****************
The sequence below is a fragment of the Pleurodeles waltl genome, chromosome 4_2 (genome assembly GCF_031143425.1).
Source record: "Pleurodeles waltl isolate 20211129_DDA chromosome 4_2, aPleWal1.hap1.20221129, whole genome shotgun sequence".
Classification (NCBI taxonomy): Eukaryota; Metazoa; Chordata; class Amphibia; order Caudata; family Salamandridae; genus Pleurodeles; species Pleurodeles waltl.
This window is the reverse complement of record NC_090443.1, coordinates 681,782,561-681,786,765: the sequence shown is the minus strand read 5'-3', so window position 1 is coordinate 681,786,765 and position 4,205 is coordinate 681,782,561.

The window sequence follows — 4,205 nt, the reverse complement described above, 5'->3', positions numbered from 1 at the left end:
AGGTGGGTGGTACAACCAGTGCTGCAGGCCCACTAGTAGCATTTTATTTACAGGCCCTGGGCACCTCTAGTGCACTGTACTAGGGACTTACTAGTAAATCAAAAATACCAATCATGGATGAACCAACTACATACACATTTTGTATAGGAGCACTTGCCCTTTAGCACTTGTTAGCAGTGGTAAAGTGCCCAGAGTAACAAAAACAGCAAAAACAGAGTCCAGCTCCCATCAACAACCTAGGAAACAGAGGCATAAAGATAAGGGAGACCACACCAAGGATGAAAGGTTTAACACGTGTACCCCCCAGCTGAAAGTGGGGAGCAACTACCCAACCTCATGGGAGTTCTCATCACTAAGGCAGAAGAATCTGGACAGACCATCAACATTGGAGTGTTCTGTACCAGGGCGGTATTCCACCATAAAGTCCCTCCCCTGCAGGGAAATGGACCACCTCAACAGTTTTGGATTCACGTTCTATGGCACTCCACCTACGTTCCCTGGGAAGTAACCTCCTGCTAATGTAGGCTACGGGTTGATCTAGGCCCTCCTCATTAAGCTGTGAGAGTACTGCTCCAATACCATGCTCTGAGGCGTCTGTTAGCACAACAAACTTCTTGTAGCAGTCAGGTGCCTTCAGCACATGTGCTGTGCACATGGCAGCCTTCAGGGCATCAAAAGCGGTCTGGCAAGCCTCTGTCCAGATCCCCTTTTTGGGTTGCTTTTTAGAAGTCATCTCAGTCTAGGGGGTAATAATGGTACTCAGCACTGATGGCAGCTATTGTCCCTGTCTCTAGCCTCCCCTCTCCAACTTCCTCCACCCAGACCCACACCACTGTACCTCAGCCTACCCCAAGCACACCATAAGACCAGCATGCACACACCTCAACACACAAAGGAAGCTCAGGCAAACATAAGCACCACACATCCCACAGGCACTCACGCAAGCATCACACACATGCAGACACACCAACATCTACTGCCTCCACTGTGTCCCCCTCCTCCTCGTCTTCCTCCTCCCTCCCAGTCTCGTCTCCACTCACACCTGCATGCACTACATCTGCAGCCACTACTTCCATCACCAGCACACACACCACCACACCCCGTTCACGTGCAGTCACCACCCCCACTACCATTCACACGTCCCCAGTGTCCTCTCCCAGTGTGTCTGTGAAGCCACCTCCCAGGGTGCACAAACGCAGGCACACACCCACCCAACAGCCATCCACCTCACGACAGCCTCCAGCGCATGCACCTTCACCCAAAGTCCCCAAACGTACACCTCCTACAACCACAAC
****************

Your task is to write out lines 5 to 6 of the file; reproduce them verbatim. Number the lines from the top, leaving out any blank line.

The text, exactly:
The window sequence follows — 4,205 nt, the reverse complement described above, 5'->3', positions numbered from 1 at the left end:
AGGTGGGTGGTACAACCAGTGCTGCAGGCCCACTAGTAGCATTTTATTTACAGGCCCTGGGCACCTCTAGTGCACTGTACTAGGGACTTACTAGTAAATCAAAAATACCAATCATGGATGAACCAACTACATACACATTTTGTATAGGAGCACTTGCCCTTTAGCACTTGTTAGCAGTGGTAAAGTGCCCAGAGTAACAAAAACAGCAAAAACAGAGTCCAGCTCCCATCAACAACCTAGGAAACAGAGGCATAAAGATAAGGGAGACCACACCAAGGATGAAAGGTTTAACACGTGTACCCCCCAGCTGAAAGTGGGGAGCAACTACCCAACCTCATGGGAGTTCTCATCACTAAGGCAGAAGAATCTGGACAGACCATCAACATTGGAGTGTTCTGTACCAGGGCGGTATTCCACCATAAAGTCCCTCCCCTGCAGGGAAATGGACCACCTCAACAGTTTTGGATTCACGTTCTATGGCACTCCACCTACGTTCCCTGGGAAGTAACCTCCTGCTAATGTAGGCTACGGGTTGATCTAGGCCCTCCTCATTAAGCTGTGAGAGTACTGCTCCAATACCATGCTCTGAGGCGTCTGTTAGCACAACAAACTTCTTGTAGCAGTCAGGTGCCTTCAGCACATGTGCTGTGCACATGGCAGCCTTCAGGGCATCAAAAGCGGTCTGGCAAGCCTCTGTCCAGATCCCCTTTTTGGGTTGCTTTTTAGAAGTCATCTCAGTCTAGGGGGTAATAATGGTACTCAGCACTGATGGCAGCTATTGTCCCTGTCTCTAGCCTCCCCTCTCCAACTTCCTCCACCCAGACCCACACCACTGTACCTCAGCCTACCCCAAGCACACCATAAGACCAGCATGCACACACCTCAACACACAAAGGAAGCTCAGGCAAACATAAGCACCACACATCCCACAGGCACTCACGCAAGCATCACACACATGCAGACACACCAACATCTACTGCCTCCACTGTGTCCCCCTCCTCCTCGTCTTCCTCCTCCCTCCCAGTCTCGTCTCCACTCACACCTGCATGCACTACATCTGCAGCCACTACTTCCATCACCAGCACACACACCACCACACCCCGTTCACGTGCAGTCACCACCCCCACTACCATTCACACGTCCCCAGTGTCCTCTCCCAGTGTGTCTGTGAAGCCACCTCCCAGGGTGCACAAACGCAGGCACACACCCACCCAACAGCCATCCACCTCACGACAGCCTCCAGCGCATGCACCTTCACCCAAAGTCCCCAAACGTACACCTCCTACAACCACAAC